Two storey shed

by Kim
(Canada)

Hi John


I’m building a two storey 8x10 shed. Walls are 7'6" with a hip roof. Would like to put a second level loft type floor across entire area. Not sure what is needed or where to place supports.

Kim

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Great step by step photos
by: John

Hi Lindsay,

Thanks for your comment and also your suggestion regarding another form for a two storey shed. The shed building pictures that you sent through are very informative and give a good idea of how your shed building project went.

Your duaghter should be very pleased with the result.

Kind regards

John

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My two storey shed
by: Lindsay Richards

I built a two storey shed for my daughter.

I built the sidewalls 12 feet tall and once erected put in a ceiling/floor at 8 feet. This left 4 feet on the sides and I built a ridge pole at 8 feet in the center. This gave a 2nd story room that was 4 feet tall on the sides and 8 feet tall at the center.

It is used for storage and is perfect. The 2nd story is accessed by a trap door and built in ladder in one corner and a double barn style door on one end.

It was a fun project and has been very useful. It has a shop in the bottom and lots of storage on the top now. It is dry and secure.

See lots of photos at link below:

http://www.linandnancy.com/shed.html

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Two storey shed tips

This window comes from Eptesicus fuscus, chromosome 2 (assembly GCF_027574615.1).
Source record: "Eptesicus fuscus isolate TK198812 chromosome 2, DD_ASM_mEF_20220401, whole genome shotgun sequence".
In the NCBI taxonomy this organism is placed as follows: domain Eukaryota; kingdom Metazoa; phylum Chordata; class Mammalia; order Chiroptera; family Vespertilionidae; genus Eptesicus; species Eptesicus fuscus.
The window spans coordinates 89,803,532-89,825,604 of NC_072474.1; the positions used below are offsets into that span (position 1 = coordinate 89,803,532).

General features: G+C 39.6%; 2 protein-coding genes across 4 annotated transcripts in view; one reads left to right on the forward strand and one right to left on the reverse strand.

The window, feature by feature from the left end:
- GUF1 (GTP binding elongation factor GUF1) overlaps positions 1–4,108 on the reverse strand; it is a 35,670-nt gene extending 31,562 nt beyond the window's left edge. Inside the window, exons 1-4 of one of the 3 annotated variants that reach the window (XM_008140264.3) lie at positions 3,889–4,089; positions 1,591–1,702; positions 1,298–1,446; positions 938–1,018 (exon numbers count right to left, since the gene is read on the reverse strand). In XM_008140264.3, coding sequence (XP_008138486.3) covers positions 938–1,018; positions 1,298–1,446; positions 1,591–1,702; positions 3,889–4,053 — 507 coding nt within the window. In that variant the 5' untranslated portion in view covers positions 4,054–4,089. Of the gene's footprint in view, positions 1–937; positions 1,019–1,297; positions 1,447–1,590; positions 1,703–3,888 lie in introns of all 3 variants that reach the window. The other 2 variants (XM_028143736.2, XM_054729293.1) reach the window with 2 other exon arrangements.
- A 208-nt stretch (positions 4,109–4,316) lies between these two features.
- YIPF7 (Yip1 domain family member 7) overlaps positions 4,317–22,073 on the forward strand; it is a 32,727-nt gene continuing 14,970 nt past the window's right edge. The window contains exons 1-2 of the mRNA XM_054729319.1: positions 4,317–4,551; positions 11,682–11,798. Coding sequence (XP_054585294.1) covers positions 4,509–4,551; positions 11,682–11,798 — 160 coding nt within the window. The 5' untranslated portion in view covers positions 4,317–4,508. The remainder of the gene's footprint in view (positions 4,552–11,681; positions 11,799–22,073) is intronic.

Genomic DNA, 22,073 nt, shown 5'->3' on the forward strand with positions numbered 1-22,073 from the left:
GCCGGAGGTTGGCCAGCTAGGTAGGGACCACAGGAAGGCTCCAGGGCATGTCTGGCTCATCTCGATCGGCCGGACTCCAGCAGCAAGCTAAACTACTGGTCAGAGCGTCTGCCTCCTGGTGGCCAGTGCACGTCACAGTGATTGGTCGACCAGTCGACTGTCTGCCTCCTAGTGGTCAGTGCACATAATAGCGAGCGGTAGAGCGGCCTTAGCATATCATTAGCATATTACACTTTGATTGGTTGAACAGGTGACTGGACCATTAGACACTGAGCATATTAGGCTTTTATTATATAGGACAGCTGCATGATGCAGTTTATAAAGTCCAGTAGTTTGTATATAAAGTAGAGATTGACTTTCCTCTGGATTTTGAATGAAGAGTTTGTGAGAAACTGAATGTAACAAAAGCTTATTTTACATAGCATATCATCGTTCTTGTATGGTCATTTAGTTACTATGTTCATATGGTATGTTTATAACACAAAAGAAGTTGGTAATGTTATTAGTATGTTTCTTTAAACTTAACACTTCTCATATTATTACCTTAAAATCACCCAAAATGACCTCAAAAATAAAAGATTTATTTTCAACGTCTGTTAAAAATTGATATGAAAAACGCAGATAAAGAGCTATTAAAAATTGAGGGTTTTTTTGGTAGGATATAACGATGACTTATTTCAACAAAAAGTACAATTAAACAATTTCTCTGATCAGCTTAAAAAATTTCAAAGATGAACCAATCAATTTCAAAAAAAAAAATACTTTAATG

by: John

Hi Kim,

From what I understand you want to build a single story shed and make the most of the roof space by putting a floor across the whole of the roof space to create a loft. This is a great idea to maximise the amount of storage that you can achieve for a given shed size.

The best type of shed to maximise this type of space is the gambrel shed, followed by the gable shed. The advantage of the Gambrel shed is that the side slopes are a lot steeper than the main roof and so you get a lot more usable space in the roof.

The supports for the loft space are achieved by spanning a timber from wall to wall (no internal supports are required). You need to make sure that the timbers that you use for the floor are sufficient to support whatever you propose to store in the loft.

Most gable sheds have a tie across at eaves level anyway, so for your design the size of this will have to be increased so that it can support the material that you propose to store up there.

Gambrel sheds come in a high and a low roof variety. The low roof variety generally don’t have much roof storage whereas the high roof variety have almost the same volume of space downstairs as up.

The other matter to consider is how you get access to the roof space, you can have internal and external access.

For a small shed such as you propose then for internal access it may be best to have the access hatch in the centre of the shed so that as you climb up into the loft you have relatively equal access to all areas. If the hatch was at one end then you could have to climb over mountains of stuff to get to an item stored at the other end.

External access to the roof space is generally used when you want to use the loft space for storing long items such as lengths of wood or perhaps a canoe. A door is created in the end of the roof space so that it can be opened and items put in and unloaded as you wish.

I hope that the above is helpful, please let me know how you get on.

Kind regards

John

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